<!-- File: app/code/Pulsestorm/TutorialObjectManagerArguments/etc/di.xml -->    
<item name="baz" xsi:type="string">Some\Php\Class</item>

or even other, nested arrays!

<!-- File: app/code/Pulsestorm/TutorialObjectManagerArguments/etc/di.xml -->    
<item name="baz" xsi:type="string">
    <item name="0" xsi:type="string">one</item>
    <item name="1" xsi:type="string">two</item>        
</item>    

Another interesting feature of arrays is how Magento handles multiple modules trying to “replace” the same array. For objects, and strings, and other scalar xsi:types likenumber or boolean, Magento operates on a “last module in wins” principle.

With arrays, however, Magento will merge the <items/>. This means it’s possible to have multiple modules contributing items to an array. In fact, for the past few articles, we’ve been relying on this functionality!

If you take a look at this module’s di.xml file, you’ll see the following nodes.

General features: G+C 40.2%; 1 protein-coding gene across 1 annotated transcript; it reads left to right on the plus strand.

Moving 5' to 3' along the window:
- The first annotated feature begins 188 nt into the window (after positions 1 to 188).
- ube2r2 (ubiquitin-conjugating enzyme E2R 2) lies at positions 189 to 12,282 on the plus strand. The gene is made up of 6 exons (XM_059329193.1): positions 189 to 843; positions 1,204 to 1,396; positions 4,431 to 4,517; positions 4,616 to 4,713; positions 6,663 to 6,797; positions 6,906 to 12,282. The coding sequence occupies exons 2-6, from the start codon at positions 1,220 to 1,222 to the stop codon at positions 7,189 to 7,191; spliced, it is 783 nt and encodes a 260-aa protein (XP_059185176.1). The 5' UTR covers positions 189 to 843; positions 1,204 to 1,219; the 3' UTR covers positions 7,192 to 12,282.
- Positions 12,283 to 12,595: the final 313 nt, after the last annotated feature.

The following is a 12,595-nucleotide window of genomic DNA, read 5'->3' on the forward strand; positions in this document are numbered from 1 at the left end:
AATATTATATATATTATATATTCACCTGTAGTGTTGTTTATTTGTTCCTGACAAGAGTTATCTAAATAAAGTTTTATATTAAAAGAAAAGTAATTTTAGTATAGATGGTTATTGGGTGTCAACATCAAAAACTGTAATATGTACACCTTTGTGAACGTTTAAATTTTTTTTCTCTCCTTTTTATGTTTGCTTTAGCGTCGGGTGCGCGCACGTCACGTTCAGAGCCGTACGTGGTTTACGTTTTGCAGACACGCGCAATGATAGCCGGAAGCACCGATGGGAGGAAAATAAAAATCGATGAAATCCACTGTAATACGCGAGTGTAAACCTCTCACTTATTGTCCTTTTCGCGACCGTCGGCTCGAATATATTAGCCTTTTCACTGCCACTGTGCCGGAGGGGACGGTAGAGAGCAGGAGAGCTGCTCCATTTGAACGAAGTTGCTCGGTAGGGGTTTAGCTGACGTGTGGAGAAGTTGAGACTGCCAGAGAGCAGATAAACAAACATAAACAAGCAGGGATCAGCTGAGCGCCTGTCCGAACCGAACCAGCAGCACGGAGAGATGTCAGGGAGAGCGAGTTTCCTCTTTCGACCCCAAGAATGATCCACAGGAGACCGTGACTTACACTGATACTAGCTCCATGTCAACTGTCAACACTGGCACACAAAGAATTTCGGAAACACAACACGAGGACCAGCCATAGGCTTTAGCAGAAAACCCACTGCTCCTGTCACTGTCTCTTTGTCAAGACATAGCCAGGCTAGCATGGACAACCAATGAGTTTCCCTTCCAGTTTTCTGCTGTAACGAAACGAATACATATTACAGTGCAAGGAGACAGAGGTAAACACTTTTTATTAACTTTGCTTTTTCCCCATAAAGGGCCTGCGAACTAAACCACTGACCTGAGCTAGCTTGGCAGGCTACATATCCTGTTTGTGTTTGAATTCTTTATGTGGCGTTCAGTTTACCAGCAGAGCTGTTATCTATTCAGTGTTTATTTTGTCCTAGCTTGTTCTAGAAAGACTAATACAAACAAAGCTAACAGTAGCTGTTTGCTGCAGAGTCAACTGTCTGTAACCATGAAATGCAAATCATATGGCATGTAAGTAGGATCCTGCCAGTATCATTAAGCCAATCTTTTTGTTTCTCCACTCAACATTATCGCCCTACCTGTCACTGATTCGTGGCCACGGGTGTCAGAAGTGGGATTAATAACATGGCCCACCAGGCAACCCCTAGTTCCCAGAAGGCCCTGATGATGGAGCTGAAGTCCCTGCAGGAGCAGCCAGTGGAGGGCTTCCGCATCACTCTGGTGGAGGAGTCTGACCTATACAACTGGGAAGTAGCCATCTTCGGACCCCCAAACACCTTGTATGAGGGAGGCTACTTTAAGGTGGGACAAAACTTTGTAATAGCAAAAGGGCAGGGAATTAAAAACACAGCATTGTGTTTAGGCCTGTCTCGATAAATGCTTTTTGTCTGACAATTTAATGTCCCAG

<!-- File: app/code/Pulsestorm/TutorialObjectManagerArguments/etc/di.xml -->    
<type name="Magento\Framework\Console\CommandList">
    <arguments>
        <argument name="commands" xsi:type="array">
            <item name="testbedCommand" xsi:type="object">Pulsestorm\TutorialObjectManagerArguments\Command\Testbed</item>
        </argument>
    </arguments>
</type>  

This is the same sort of argument replacement we’ve been doing in this article. That is, we’re replacing (or, since it’s an array, merging) the commands parameter in the coreMagento\Framework\Console\CommandList class. We’re merging in anPulsestorm\TutorialObjectManagerArguments\Command\Testbed object.

If we look at the class’s constructor